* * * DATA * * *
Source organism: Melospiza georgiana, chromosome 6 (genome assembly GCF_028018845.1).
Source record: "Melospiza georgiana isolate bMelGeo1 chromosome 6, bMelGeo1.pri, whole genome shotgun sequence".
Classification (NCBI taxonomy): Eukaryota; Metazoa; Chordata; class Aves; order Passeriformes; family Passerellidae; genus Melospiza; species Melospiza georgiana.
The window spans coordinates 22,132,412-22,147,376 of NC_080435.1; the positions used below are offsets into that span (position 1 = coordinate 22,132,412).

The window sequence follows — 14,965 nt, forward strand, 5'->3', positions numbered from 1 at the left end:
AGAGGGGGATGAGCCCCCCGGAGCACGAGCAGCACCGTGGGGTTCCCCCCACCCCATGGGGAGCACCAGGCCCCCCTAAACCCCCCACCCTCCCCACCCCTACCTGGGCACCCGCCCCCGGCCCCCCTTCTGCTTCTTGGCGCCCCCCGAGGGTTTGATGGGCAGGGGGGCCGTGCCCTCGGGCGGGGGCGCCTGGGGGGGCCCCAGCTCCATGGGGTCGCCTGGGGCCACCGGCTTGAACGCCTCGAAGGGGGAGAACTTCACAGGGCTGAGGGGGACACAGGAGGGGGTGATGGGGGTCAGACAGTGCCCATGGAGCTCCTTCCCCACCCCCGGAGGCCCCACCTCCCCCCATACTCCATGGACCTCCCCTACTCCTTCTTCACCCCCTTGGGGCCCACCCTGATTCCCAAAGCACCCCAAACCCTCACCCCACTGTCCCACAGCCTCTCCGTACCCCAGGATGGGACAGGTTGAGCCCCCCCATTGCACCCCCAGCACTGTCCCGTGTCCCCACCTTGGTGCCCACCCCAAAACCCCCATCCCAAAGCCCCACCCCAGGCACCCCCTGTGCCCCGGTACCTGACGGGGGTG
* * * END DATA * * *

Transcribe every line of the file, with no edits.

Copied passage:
Source organism: Melospiza georgiana, chromosome 6 (genome assembly GCF_028018845.1).
Source record: "Melospiza georgiana isolate bMelGeo1 chromosome 6, bMelGeo1.pri, whole genome shotgun sequence".
Classification (NCBI taxonomy): Eukaryota; Metazoa; Chordata; class Aves; order Passeriformes; family Passerellidae; genus Melospiza; species Melospiza georgiana.
The window spans coordinates 22,132,412-22,147,376 of NC_080435.1; the positions used below are offsets into that span (position 1 = coordinate 22,132,412).

The window sequence follows — 14,965 nt, forward strand, 5'->3', positions numbered from 1 at the left end:
AGAGGGGGATGAGCCCCCCGGAGCACGAGCAGCACCGTGGGGTTCCCCCCACCCCATGGGGAGCACCAGGCCCCCCTAAACCCCCCACCCTCCCCACCCCTACCTGGGCACCCGCCCCCGGCCCCCCTTCTGCTTCTTGGCGCCCCCCGAGGGTTTGATGGGCAGGGGGGCCGTGCCCTCGGGCGGGGGCGCCTGGGGGGGCCCCAGCTCCATGGGGTCGCCTGGGGCCACCGGCTTGAACGCCTCGAAGGGGGAGAACTTCACAGGGCTGAGGGGGACACAGGAGGGGGTGATGGGGGTCAGACAGTGCCCATGGAGCTCCTTCCCCACCCCCGGAGGCCCCACCTCCCCCCATACTCCATGGACCTCCCCTACTCCTTCTTCACCCCCTTGGGGCCCACCCTGATTCCCAAAGCACCCCAAACCCTCACCCCACTGTCCCACAGCCTCTCCGTACCCCAGGATGGGACAGGTTGAGCCCCCCCATTGCACCCCCAGCACTGTCCCGTGTCCCCACCTTGGTGCCCACCCCAAAACCCCCATCCCAAAGCCCCACCCCAGGCACCCCCTGTGCCCCGGTACCTGACGGGGGTG